Tool-building hacks #1: audible pings

By , February 11, 2012 8:07 pm

I think I’m genetically a tool-builder. My dad and uncle both take great pleasure in carefully selecting and buying or building tools for their workshops, my mum’s an expert woodcarver with a fair array of sharp pointy things, and these are not the only examples in the family. For me, the habit has manifested in electronic form, and I really enjoy programming new scripts etc. to help me work more efficiently. In fact I’ve collected such a vast array of them over the years that I had to start tracking them under version control back in 1999. (CVS did me proud for many years, but it did not age well, and I finally migrated them to git a few months ago.)

I can’t claim to be remotely unusual in this respect though – there’s a whole subculture of programmers (“hackers”) who can relate to this mindset. Sometimes when I build a new tool, I get the impulse to share it with the world in case it turns out to be of use to anyone else. In the past, these hacks have ended up on my software web page, but I think this blog might be a better medium.

So, without further ado, here’s a cute hack I just built: bping, a wrapper around ping(8) which makes it do a lot of beeping ;-) – one beep per packet received, with pitch going up an octave for every doubling of the response latency. (See below for installation instructions.) Why did I want this?

I use ethernet over power to connect the machines in my bedroom to the equipment in the lounge. In a high-rise apartment block with about 100 wireless networks fighting over the same spectrum band, this is (normally) a much more reliable option. However yesterday the connections in my home network started behaving very weirdly. I tried pinging various machines on the network from each other to narrow down the problem, but it was annoying to have to keep going between rooms to visually monitor the output from the various pings when it would have been quicker to be able to hear the quality of the connections being tested. So I wrote bping, which also turns a laptop into a sort of Geiger counter for wifi.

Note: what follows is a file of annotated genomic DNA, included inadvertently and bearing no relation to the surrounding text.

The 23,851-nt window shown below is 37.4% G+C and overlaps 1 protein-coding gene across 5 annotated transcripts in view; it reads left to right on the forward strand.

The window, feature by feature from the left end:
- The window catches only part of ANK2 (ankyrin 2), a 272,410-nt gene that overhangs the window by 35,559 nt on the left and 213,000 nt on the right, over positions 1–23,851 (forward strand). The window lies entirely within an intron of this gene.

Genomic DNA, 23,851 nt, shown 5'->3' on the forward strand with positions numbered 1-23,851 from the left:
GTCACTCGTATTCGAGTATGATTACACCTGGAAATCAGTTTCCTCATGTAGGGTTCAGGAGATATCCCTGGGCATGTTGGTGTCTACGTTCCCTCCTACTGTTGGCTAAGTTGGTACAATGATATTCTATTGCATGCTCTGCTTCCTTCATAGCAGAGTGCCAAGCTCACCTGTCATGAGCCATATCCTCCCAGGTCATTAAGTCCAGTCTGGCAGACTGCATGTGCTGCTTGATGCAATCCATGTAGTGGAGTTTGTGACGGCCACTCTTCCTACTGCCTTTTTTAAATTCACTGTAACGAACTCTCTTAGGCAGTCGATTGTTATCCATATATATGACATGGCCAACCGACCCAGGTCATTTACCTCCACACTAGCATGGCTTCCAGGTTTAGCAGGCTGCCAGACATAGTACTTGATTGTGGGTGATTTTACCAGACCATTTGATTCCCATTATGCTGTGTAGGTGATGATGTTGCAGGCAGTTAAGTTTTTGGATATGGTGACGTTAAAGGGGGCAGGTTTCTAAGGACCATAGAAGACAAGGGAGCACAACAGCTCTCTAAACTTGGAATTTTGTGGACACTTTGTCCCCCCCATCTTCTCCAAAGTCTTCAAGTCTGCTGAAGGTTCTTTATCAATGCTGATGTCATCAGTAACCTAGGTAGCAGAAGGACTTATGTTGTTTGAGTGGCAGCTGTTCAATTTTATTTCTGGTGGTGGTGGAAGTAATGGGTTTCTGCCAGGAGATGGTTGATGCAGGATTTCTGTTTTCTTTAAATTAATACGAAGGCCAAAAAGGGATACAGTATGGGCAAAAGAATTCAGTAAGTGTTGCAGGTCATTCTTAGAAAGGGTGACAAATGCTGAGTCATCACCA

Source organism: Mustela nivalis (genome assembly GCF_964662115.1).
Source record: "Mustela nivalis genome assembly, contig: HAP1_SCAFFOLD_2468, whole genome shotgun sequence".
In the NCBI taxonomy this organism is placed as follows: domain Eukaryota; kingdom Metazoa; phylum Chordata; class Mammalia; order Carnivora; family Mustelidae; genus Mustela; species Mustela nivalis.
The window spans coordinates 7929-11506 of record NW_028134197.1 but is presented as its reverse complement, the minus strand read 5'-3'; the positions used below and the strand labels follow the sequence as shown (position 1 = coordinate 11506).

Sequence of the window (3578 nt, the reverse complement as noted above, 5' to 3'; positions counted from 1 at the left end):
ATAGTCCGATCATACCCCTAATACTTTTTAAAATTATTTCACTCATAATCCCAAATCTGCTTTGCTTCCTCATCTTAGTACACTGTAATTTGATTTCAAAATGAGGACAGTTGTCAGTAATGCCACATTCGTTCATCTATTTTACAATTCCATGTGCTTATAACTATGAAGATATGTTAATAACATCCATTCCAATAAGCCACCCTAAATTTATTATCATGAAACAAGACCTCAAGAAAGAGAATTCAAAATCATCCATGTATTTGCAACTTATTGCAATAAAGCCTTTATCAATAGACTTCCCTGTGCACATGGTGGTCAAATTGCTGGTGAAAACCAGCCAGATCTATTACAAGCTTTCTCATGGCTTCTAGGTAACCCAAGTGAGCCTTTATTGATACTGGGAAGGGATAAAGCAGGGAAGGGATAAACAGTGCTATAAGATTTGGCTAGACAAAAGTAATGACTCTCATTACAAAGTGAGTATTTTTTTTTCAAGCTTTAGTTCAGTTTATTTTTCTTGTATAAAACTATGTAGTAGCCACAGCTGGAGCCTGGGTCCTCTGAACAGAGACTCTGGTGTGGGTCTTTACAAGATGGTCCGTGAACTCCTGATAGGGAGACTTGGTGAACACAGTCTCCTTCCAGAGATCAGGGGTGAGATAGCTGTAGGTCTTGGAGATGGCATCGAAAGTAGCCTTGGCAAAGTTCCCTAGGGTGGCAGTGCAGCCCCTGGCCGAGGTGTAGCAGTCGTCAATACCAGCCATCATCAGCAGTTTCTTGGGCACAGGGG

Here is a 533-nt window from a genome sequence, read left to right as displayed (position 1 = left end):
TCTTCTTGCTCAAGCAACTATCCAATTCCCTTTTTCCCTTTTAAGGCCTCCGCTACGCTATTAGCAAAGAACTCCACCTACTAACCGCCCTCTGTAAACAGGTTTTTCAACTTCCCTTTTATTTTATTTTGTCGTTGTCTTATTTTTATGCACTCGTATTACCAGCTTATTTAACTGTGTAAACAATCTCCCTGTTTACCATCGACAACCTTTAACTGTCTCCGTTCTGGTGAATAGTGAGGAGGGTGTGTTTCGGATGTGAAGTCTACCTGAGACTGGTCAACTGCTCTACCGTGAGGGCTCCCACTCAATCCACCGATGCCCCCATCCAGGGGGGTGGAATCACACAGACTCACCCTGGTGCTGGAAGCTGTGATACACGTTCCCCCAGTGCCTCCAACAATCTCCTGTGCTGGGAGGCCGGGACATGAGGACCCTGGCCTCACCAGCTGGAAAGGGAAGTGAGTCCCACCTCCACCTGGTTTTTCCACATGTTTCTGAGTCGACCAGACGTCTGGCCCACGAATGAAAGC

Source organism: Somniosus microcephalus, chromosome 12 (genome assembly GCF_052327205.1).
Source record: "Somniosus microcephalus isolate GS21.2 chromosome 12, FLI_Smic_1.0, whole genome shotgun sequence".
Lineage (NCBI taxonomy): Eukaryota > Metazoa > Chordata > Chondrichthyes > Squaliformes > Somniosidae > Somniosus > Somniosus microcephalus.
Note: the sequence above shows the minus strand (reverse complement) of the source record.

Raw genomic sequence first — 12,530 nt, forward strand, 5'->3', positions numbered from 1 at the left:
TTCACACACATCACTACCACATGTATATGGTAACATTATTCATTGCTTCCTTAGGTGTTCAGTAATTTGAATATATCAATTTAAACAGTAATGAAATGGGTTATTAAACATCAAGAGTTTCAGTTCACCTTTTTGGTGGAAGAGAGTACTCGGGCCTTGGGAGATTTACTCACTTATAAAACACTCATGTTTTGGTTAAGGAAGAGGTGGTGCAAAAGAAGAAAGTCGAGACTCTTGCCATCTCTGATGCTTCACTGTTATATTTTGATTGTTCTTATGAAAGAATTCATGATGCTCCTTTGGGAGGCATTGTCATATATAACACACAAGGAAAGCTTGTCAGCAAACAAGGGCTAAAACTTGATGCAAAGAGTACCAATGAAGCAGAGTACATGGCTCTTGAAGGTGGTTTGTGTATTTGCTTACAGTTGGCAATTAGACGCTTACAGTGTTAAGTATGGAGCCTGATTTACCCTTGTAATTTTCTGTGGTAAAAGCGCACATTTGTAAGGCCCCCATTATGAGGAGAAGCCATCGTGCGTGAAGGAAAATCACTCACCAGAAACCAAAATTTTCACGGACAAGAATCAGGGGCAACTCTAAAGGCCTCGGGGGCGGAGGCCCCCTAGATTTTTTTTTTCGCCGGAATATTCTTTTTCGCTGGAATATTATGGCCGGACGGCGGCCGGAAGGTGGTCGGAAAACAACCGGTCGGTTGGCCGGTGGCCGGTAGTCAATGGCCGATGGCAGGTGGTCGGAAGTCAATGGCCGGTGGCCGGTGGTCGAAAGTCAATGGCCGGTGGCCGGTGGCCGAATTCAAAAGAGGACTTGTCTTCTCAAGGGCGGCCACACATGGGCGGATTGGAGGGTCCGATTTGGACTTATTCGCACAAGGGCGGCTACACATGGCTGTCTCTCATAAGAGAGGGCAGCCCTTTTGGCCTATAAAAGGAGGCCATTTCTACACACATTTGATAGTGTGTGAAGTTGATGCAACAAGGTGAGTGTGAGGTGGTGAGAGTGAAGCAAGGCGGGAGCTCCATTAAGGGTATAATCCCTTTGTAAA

Currently bping uses bip (here’s a suggested approach to installation) which in turns uses sox to make the beeps. This works fine on Fedora 15 but unfortunately for some reason takes longer than one second to run on Ubuntu 11.10 and openSUSE 12.1, regardless of how short the beep is. I think it’s something to do with pulseaudio, but I haven’t bothered to figure it out yet. Answers on a e-postcard please …

By the way, many of my hacks are already publically available on my github account, but most aren’t documented yet. The current exceptions are:

I’ll try to document some of the others soon. Watch this space!

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